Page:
The hype around Yaz and Yazmin

In April 2016 Marie Claire wrote this article on Yasmin/Yaz causing blood clots which leads to strokes (a similiar article was doing the rounds on social media in 2013). In the article it is described as “a potential time bomb“. Being on Yaz since 2012 I immediately had concerns. I mean who wants to take any medication which could lead to depression or blood clots (which could result in blindness, a stroke, heart attack or difficulty breathing)?

So I took it up with my doctor, who reassured me that I was at no risk. According to her the woman showing these side affects has a specific gene which causes the side effect when they take Yaz. She has the gene, which she realized when she started to show side effects. As a result she had her daughters also tested and one of them also has the specific gene and thus can not take Yaz. So I continued with Yaz.

Four and a half years down the line, I have not shown any of the side effects. This just once again proved to me that getting advice from a good doctor who is an expert in the field is vital. Unfortunately there are ladies who have had severe side affects from taking Yaz. The amount of money paid out by Bayers to them is confirmation of this. If you don’t need medication don’t take it for the sake of taking something, whether antibiotics or for a headache. My philosophy regarding any medication is to man up and push through unless I really feel that I need some help. Listen to your body.

Quotes from the article:

  • A 2011 Danish study of 1.3 million women, conducted over nine years and published in the British Medical Journal, found that a woman’s risk of blood clots is a staggering six times higher when taking either Yaz or Yasmin.
  • At press time, more than 13,500 lawsuits had been served or were pending against Bayer in the US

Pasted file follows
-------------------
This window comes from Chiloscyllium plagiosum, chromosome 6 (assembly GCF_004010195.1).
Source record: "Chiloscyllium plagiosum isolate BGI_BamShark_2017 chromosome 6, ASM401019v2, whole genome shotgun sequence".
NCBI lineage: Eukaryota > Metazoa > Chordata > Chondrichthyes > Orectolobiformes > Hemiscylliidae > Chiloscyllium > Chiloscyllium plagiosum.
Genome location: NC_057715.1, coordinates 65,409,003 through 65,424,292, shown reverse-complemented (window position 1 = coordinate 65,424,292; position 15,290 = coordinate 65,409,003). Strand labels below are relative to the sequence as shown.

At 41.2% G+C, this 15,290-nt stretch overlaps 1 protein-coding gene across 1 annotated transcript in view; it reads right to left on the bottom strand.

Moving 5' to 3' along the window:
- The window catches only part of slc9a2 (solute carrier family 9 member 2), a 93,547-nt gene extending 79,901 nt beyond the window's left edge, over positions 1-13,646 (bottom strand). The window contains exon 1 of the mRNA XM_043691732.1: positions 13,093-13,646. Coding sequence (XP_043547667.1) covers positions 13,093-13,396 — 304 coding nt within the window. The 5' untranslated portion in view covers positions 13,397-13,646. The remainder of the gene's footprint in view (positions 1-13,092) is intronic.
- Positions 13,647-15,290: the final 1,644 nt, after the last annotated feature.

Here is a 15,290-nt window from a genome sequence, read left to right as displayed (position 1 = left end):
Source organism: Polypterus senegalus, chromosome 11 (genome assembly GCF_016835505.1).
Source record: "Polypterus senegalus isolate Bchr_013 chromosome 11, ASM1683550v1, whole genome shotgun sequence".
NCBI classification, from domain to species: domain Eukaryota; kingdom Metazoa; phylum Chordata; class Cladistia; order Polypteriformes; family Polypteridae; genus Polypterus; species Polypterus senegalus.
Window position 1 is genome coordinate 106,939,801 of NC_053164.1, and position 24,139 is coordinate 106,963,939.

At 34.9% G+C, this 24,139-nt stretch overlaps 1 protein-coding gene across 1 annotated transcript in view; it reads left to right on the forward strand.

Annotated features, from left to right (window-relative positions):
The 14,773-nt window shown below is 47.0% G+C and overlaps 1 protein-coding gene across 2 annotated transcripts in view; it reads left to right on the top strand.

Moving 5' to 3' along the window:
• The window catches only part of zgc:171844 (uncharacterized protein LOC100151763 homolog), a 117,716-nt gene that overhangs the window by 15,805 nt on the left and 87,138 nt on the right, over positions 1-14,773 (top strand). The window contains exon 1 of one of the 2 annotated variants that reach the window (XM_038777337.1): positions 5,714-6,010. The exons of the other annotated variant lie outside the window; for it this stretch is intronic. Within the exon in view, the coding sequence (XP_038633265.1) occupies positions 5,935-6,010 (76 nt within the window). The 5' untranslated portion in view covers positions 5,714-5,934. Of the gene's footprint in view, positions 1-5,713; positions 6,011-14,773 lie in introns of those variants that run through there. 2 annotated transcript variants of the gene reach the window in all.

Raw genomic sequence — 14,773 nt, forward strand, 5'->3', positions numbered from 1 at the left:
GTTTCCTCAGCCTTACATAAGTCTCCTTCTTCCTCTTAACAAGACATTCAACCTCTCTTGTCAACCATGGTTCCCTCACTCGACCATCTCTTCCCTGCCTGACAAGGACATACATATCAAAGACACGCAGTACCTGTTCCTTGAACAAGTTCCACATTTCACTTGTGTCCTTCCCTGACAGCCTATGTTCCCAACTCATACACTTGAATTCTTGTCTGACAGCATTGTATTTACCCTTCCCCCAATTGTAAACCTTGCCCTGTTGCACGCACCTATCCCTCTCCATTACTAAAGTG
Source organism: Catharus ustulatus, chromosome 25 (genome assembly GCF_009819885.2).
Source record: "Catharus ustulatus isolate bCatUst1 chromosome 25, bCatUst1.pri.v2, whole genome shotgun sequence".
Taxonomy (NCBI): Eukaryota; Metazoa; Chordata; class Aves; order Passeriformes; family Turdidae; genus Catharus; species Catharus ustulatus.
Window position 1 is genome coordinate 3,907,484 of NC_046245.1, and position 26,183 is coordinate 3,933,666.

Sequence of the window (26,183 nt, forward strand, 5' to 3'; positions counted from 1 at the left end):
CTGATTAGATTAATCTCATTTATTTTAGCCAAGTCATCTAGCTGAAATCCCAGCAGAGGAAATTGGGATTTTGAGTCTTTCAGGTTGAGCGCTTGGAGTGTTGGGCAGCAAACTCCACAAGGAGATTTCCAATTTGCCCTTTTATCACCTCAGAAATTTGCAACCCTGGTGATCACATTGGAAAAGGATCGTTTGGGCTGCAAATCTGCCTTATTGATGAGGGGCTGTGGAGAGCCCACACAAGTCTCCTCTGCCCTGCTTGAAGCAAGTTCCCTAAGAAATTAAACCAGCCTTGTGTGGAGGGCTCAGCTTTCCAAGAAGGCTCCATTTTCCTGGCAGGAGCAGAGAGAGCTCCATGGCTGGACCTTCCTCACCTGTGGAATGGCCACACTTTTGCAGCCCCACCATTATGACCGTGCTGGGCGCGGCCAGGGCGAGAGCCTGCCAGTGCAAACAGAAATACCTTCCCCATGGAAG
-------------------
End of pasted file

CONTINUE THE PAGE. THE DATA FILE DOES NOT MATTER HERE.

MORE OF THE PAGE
• In the US, Bayer has already settled about 3500 cases, paying out $720 million to those affected by blood clots, and on the basis of inadequate warnings. They have put aside a further $250 million for future claims.
  • A spokesperson for Bayer Australia told marie claire that Yaz or Yasmin did not pose any greater risk of blood clots than other oral contraceptives, and the risk was less than that of pregnancy.
  • On December 8, 2011, the FDA ordered a safety review of Yaz and Yasmin. Concerned observers anticipated that the FDA would pull the two drugs off the shelves, but, to the surprise of many, the panel of medical experts voted 15–11 that the benefits outweighed the risks.
  • The panel did, however, recommend Bayer change its warning labels to reflect the concerns over blood clots
  • In an ongoing study, Professor Jayashri Kulkarni, director of the Monash Alfred Psychiatry Research Centre at Victoria’s Monash University, has found that it is the specific combination of drospirenone and low-dose oestrogen that places women at risk of depression.
  • A post-marketing study last November by eHealthMe (which analysed data from the FDA and women who take the pills) found that, of the users who reported adverse events regarding Yasmin, 42 per cent reported experiencing severe anxiety and emotional distress, and of those users who reported adverse events regarding YAZ, 60 per cent reported suffering anxiety and/or emotional distress.




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